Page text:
The National Coordinator of the Aflatoxin Bio-control Program for Ghana at the International Institute for Tropical Agriculture IITA, Dr Daniel Agbetiameh, has expressed grave concern about the high rate of aflatoxins in groundnut paste on the market.
Groundnuts, maize, sorghum and other cereals, which are widely consumed in West Africa, are prone to contamination by aflatoxin during production and storage.
Dr. Agbetiameh explains there is danger in consuming cereals that contain too much Aflatoxin content.
He added that Aflatoxin has harmful effects like liver damage, cancer and growth in stunts, and also affects the male sexual reproductive system and causes miscarriages.
He said this at the opening of a week-long sensitization workshop organized for extension agents in the country, funded by AGRA and IITA.
The workshop seeks to offer extension agents first-hand experience and information on Aflatoxin’s effect on human lives and how they can communicate the information gained onto the field of operation.
It was revealed that aflatoxin is high in groundnut pastes on the market.
The results of aflatoxin testing of groundnuts from the open market revealed 112 and 183 parts per billion (ppb) which was way above the regulated standards set by the GSA standard which is 10 ppb and that of the European Union standard of 4 ppb.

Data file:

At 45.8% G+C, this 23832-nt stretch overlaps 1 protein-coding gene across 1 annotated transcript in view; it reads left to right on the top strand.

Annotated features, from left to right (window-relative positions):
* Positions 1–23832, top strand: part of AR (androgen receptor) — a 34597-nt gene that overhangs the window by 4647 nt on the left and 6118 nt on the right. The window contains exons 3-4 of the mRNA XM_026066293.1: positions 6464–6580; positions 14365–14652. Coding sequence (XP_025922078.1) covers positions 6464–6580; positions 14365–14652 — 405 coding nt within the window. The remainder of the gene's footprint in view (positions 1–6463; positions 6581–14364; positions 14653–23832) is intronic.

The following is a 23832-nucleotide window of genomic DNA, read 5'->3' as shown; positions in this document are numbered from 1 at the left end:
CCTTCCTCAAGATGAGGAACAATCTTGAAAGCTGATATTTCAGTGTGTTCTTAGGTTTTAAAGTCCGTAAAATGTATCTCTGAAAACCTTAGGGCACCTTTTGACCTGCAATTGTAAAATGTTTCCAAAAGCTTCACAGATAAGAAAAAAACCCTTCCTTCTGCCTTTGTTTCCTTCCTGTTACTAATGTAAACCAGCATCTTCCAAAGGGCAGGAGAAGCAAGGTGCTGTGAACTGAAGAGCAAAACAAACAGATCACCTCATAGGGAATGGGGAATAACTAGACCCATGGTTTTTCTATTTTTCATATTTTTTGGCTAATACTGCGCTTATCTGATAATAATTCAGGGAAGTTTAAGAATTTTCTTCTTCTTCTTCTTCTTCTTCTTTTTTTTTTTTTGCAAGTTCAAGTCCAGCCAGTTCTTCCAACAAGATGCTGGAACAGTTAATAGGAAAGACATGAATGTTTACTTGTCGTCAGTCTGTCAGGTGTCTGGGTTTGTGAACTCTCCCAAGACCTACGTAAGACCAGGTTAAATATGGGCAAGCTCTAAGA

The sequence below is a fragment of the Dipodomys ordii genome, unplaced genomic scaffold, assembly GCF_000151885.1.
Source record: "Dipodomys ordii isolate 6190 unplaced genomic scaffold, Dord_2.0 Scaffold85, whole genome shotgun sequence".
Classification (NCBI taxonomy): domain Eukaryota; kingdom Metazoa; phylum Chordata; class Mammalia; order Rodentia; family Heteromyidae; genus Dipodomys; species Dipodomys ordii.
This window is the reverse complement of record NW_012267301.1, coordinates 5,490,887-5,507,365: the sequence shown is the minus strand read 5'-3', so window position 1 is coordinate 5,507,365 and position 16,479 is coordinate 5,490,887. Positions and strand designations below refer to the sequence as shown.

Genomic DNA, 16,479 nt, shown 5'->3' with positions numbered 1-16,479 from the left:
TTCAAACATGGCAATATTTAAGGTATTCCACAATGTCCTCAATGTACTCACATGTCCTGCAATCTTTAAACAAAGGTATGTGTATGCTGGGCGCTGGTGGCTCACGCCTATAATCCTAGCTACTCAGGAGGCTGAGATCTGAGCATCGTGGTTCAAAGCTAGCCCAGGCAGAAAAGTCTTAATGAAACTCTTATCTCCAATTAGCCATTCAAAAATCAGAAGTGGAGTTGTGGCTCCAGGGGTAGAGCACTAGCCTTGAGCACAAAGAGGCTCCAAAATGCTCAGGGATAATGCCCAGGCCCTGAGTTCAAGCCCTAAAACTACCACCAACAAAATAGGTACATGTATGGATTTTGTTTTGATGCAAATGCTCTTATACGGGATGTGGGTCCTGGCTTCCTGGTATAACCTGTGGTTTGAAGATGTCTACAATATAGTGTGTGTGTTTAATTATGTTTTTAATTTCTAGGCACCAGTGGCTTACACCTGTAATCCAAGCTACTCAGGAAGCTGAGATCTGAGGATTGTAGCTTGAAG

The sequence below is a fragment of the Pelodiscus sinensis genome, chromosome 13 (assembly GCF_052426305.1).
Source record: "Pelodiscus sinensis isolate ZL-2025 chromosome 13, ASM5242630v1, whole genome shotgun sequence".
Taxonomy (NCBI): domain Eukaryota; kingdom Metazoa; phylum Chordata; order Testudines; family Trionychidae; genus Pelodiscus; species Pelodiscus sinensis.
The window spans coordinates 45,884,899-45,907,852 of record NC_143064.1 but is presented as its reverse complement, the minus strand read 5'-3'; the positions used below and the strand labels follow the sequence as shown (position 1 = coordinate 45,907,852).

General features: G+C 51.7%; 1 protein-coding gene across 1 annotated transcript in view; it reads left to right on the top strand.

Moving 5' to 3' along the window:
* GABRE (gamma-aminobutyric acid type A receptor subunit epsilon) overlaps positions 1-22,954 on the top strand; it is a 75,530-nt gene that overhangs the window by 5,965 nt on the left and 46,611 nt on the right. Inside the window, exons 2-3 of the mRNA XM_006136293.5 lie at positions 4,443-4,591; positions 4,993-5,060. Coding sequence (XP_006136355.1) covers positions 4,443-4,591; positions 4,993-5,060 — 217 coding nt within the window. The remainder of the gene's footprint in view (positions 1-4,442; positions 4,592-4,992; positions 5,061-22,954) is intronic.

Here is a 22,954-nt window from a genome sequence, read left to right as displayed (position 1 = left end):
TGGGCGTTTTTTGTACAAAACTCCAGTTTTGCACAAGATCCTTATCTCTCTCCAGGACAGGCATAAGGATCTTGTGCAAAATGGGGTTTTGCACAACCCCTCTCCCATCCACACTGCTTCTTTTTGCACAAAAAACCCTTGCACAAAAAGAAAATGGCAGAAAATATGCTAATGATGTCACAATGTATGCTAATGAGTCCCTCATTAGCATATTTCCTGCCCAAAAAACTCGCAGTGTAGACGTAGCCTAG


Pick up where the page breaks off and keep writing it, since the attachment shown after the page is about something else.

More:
According to Dr Agbetiameh, this must be a major concern for all.
He observed a weak check and balance system within the food value chain – from the farm to the final consumer.
That notwithstanding, the responsible authorities, especially the Food and Drugs Authority and Standard Authority need the requisite logistics for routine market surveillance.
Dr Agbetiameh is therefore appealing to the government to adequately resource these institutions to enable them to act swiftly.
Meanwhile, there are no offices of FDA and GSA at the District levels for early detection of aflatoxins.
It would be prudent for the country to acquire more testing kits to assist in checking the aflatoxin level on groundnut, maize and sorghum before getting to the final consumer.